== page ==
& occasionally about other things, too...

Tuesday, January 01, 2019

Belief in Marathi

Cover of Belief
Welcome to 2019.

This blog enters its second decade. It’s a bit disconcerting that I’ve continued to write here for a decade and want to continue doing so. 

Except for being married to Mahrukh for 23 years, I haven’t done anything for quite as long.

None of my jobs have lasted for a decade, and have always ended for good reasons. A former colleague compared me to dust, because, as he put it, “I take time to settle down.” 

He was wrong. I’m not like dust. Dust settles eventually. I don’t think I can ever settle down.

So, as I said, it’s a bit unsettling to realise that I’ve been at it on this blog, posting about all things that are of interest to me, over the last decade.

Here are some reasons why started blogging.


  • To let people (potential employers) in Canada know that I could write in English
  • To reacquaint myself with regular writing – something that I’d not done in many years, as I abandoned journalism as a vocation.
Back Cover

  • To create a platform to write about books, authors, and book events. I was quite clear in my mind about taking writing more seriously in Toronto than I’d ever done in Bombay.

Despite years of writing, I cannot claim to be a proficient writer, but despite that rather obvious shortcoming, blogging is a gratifying experience. 

One frees up time from the burdens of the world to engage with one’s thoughts and turn them into words. 

Blogging in Canada led to an opportunity to become a columnist with the Canadian Immigrant (between 2010 to 2014).

I also began writing my first fiction. I struggled with the manuscript for many years and am thankful to the guidance I got from many friends and well-wishers in my journey to become a published novelist.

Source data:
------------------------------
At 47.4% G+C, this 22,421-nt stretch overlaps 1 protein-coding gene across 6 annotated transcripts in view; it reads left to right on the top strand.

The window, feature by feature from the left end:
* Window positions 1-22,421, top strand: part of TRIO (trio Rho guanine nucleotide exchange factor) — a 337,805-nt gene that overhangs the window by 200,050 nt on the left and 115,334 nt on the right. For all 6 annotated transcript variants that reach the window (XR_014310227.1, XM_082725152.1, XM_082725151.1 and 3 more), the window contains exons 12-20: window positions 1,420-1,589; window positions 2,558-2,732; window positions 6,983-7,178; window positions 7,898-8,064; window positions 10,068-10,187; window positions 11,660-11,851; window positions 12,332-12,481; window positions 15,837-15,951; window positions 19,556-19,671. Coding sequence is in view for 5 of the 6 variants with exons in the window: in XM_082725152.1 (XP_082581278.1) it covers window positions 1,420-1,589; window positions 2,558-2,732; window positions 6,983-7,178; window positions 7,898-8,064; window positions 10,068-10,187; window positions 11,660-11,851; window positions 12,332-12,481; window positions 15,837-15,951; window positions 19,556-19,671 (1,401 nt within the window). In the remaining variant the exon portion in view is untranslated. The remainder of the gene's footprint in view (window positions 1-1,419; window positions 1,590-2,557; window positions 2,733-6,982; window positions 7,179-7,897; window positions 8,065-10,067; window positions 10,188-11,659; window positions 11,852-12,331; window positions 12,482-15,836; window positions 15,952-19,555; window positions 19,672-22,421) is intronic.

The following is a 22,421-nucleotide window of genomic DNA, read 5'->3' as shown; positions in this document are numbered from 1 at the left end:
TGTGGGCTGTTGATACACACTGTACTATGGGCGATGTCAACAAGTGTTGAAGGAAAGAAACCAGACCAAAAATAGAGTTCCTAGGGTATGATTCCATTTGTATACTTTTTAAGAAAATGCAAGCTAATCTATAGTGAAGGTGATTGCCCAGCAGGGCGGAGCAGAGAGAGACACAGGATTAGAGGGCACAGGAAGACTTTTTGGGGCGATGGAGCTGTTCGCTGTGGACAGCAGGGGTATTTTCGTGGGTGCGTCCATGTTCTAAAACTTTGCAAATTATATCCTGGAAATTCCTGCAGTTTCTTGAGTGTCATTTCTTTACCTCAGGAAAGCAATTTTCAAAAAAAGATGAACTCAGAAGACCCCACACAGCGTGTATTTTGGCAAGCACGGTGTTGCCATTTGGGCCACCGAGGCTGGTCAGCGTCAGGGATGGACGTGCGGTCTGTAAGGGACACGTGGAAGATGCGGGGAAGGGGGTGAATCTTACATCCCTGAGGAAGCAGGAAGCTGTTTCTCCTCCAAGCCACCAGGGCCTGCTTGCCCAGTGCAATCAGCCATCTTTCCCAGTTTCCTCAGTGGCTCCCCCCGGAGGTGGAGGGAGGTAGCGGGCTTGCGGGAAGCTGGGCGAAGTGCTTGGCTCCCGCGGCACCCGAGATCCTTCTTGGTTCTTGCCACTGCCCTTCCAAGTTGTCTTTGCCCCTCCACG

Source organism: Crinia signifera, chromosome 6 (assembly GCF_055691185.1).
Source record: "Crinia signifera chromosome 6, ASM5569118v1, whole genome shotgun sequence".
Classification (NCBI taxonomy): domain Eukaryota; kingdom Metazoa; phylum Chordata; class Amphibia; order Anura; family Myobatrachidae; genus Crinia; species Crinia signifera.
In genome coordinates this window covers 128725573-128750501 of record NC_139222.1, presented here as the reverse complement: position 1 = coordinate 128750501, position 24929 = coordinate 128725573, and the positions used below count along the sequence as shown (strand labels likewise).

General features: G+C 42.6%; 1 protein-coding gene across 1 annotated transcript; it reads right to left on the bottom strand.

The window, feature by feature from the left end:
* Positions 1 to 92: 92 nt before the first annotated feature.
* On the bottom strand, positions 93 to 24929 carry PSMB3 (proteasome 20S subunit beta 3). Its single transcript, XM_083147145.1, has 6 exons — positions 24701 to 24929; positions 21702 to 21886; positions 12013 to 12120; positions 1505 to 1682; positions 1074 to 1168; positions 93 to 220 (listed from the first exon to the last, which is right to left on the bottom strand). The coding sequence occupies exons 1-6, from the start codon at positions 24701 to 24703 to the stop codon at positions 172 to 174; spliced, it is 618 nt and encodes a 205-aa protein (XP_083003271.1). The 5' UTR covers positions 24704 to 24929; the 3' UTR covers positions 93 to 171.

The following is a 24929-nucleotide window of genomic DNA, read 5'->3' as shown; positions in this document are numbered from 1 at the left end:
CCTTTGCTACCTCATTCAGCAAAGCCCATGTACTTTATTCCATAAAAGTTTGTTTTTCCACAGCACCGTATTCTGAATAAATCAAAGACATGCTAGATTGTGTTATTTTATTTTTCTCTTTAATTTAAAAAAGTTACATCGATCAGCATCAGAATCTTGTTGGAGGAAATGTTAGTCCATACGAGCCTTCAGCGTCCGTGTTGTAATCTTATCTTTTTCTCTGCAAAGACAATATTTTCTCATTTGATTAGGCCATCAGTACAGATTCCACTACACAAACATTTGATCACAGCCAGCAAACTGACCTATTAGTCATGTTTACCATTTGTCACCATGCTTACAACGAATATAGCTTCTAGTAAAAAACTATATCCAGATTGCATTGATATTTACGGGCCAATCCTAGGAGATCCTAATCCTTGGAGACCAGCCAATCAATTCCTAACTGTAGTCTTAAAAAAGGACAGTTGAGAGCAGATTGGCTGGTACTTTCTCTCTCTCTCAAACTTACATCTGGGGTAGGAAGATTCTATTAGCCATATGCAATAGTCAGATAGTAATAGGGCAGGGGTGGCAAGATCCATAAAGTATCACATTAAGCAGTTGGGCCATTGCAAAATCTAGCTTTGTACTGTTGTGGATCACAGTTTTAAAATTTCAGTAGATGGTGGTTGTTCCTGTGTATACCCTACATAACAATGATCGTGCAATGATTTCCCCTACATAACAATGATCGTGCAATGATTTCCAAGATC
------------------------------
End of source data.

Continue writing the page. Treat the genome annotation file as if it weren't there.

Belief, my novel, was published in 2016 by Mawenzi House Publishers, the Toronto-based prestigious publishing house that MG Vassanji and Nurjehan Aziz launched nearly four decades ago to create a platform for Canadian multicultural writing.

My friend Kumar Ketkar (who is now a Member of the Indian Parliament's Upper House) and Sharada Sathe were in the USA when the book was published. Kumar insisted that I send him a copy immediately. To my pleasant surprise, Sharada decided to translate Belief into Marathi.

Sharada (second from left) when Kumar and Sharada were in Toronto in 2015.
This photograph is of a get together of friends in their honour
Although diminutive in appearance, Sharada Sathe is a formidable woman. She is one of the founding members of the Stree Mukti Sanghatana and continues to serve as the organisation’s secretary.

Over the last decade or so, Sharada has begun to translate works from English into Marathi. Her translations include works by such eminent personalities as Amartya Sen, Somnath Chatterjee, Mohit Sen, Sam Pitroda. Her most recent translations include Ramchandra Guha’s India After Gandhi and Makers of Modern India.

Sharada completed the translation of Belief in a record time and the book was to be published in 2017 by Manovikas Prakashan in Pune. But, there was some hitch and the publishing was delayed. I'd given up hope of the book actually being published anytime soon.

And then suddenly last week, as 2018 was coming to a close, I got an email from Kumar and Sharada informing me that the book is ready and will be hitting bookstores in January 2019.

Having lived for 46 years in Bombay, Marathi is an integral part of my life. I cannot write in the language, but I read it and speak it with some degree of fluency. It is, indeed, my honour and a privilege that such an eminent personality as Sharada Sathe has translated my novel into Marathi. 

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